Across the world, 10th October is regarded as World Mental Health Day. This write-up is dedicated to those, who ideally should have been the loudest advocates of the institution of awareness about mental health, but are quietly complacent.
I wasn’t feeling my best that week, when you were teaching us about anxiety and the numerous diagnosable disorders that surround it. The week before that, you taught us about depression, and how it affects the mental and physical well being of a human being. Next up, in the listing of the syllabus, was a unit on stress. I thought I could confide in you and speak openly about the hypocritical issues with the way we study. But then I came to the slow and painful realisation, that you too, are a contributor to this system, and through your complacence, encourage it and its toxic mode of operation. I realised, that you too, encourage and actively contribute to the venomous environment, which overburdens students to make them thrive. The same system, which so vehemently goes against the subject you preach and love to teach.”
The discussion around mental health is ambiguous because of the fact that its due importance is not explained to us from an early age. The same can be said for many other avenues in society that exercise significant influence on our lives, but are never explained to us. Subjects like sex education, caste issues, sexism, class issues, patriarchy, and many others that are outside the ambit of this letter, but equally important to discuss. The above mentioned letter is not meant to attack teachers or professors of psychology for committing a cardinal sin. It is to highlight the duplicity and pretence of the arrangement of schooling in status quo, to raise much needed questions about the lack of dissent from the stakeholders in this challenging circumstance, namely the academica—teachers and professors.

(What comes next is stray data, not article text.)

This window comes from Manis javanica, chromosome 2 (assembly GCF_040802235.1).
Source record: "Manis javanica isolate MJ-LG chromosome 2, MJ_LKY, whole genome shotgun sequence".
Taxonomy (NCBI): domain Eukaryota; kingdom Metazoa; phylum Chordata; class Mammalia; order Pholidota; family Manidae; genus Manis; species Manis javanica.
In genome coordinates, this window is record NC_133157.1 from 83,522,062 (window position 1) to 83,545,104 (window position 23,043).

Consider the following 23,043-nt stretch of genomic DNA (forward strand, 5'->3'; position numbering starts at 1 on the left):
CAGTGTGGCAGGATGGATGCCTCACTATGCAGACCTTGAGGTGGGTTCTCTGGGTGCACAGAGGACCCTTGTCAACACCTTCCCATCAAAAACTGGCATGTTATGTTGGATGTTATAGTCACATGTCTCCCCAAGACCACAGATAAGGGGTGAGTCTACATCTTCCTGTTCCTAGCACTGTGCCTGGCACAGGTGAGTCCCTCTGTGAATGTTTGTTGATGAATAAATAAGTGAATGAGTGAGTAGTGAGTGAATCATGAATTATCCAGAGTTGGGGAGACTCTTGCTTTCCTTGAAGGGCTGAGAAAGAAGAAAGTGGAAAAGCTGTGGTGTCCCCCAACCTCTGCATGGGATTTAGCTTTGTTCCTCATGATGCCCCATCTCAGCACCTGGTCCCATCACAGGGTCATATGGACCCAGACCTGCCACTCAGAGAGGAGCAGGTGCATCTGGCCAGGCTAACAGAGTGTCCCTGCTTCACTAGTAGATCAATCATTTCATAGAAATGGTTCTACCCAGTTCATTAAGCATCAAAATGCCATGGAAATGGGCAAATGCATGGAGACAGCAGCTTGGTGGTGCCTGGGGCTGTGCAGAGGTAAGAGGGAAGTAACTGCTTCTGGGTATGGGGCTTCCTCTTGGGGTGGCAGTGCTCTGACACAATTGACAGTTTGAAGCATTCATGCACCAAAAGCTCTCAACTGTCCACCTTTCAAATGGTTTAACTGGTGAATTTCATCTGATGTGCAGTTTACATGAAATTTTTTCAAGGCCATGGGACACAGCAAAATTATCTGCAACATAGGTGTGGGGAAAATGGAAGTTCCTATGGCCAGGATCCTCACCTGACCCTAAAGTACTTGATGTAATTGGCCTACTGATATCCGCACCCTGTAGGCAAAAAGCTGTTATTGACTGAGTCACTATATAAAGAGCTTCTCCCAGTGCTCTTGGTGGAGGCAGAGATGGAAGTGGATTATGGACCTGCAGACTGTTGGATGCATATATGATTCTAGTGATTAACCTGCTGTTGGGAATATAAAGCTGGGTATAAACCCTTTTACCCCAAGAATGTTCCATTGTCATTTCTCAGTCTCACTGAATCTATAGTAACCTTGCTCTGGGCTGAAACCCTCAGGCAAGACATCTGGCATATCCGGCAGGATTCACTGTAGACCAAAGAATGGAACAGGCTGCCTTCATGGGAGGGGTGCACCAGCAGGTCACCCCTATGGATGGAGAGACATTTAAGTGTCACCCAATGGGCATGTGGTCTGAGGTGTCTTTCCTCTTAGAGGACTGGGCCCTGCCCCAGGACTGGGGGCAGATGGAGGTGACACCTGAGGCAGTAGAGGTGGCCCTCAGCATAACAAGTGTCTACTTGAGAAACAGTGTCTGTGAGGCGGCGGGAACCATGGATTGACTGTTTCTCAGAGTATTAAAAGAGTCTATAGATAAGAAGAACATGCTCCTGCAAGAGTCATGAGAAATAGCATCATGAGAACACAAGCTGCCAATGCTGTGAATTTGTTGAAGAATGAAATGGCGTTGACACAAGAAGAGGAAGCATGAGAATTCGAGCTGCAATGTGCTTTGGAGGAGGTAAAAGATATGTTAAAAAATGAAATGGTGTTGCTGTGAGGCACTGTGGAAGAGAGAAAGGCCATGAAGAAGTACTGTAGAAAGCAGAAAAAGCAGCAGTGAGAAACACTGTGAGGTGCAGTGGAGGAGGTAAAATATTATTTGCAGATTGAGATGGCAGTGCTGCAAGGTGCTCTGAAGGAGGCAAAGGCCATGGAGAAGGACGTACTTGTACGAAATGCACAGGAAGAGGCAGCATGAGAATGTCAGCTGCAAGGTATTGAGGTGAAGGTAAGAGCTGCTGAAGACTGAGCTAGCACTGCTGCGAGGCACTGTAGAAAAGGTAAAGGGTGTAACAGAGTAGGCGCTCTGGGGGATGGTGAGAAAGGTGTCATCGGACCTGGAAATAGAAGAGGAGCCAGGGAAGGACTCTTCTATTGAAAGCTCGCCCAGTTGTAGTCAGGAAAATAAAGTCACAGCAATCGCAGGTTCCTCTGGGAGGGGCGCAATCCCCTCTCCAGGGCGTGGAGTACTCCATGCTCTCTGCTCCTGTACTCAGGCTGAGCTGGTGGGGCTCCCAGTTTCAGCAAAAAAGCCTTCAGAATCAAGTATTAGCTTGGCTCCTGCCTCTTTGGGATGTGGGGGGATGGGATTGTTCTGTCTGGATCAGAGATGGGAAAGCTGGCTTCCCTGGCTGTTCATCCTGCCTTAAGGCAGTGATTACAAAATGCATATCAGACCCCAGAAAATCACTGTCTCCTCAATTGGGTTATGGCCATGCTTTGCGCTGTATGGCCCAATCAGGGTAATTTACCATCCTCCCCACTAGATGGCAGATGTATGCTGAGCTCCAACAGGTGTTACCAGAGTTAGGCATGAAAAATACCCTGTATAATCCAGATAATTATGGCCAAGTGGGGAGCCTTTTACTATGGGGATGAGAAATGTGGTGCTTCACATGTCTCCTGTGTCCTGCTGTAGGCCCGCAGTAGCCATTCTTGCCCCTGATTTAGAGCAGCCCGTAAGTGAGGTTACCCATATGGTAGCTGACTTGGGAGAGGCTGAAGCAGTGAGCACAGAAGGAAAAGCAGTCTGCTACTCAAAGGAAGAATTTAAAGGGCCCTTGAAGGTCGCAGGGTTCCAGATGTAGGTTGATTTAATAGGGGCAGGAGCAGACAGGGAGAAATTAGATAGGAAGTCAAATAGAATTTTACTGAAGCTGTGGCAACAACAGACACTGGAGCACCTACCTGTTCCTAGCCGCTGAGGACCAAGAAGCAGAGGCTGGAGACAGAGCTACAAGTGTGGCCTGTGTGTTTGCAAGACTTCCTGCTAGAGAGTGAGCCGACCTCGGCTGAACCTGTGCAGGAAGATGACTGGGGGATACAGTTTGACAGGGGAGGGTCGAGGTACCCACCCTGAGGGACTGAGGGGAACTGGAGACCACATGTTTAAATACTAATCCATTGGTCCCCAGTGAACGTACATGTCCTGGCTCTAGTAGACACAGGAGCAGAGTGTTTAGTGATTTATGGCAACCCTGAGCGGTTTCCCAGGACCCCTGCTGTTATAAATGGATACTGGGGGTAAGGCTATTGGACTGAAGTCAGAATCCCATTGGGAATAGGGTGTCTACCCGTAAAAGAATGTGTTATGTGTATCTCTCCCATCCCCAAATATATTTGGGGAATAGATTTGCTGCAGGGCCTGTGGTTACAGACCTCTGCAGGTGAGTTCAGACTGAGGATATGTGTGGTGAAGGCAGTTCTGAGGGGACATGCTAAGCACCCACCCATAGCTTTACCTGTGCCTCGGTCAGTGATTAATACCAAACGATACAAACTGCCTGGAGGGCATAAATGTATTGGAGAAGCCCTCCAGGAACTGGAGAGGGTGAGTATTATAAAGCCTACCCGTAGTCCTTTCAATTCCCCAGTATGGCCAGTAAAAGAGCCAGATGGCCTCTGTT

Matters that need to be highlighted and brought to the forefront are often hushed because talking about them is inconvenient. This deliberate silence brands these sensitive concerns negatively and discourages any discussion that surrounds them. Breaking the glass ceiling, in this scenario, seems impossible due to the very fact that it is the institution of education that holds the power to build generations, as it has been intended to do since the academic concept originated. In our country, the system of edification has innately transcended into a trap, rather than an open and liberal space which allows one to learn, grow, and facilitate the development of an individual. Well-to-do middle and upper-middle class families have access to resources using which they can attain access to an education that offers insight into global values and meets international standards.
These students are more or less enrolled into a “second school” where they gain knowledge about things that the existing structure fails to teach. But establishments in rural areas (where awareness about such issues is of utmost importance) lack the vocabulary and supplies required to materialise a fruitful teaching about mental health. If you go to a remote village or a small town in a corner of the state you live in, and ask locals to speak about mental health, they would probably deny even the existence of such a phenomenon.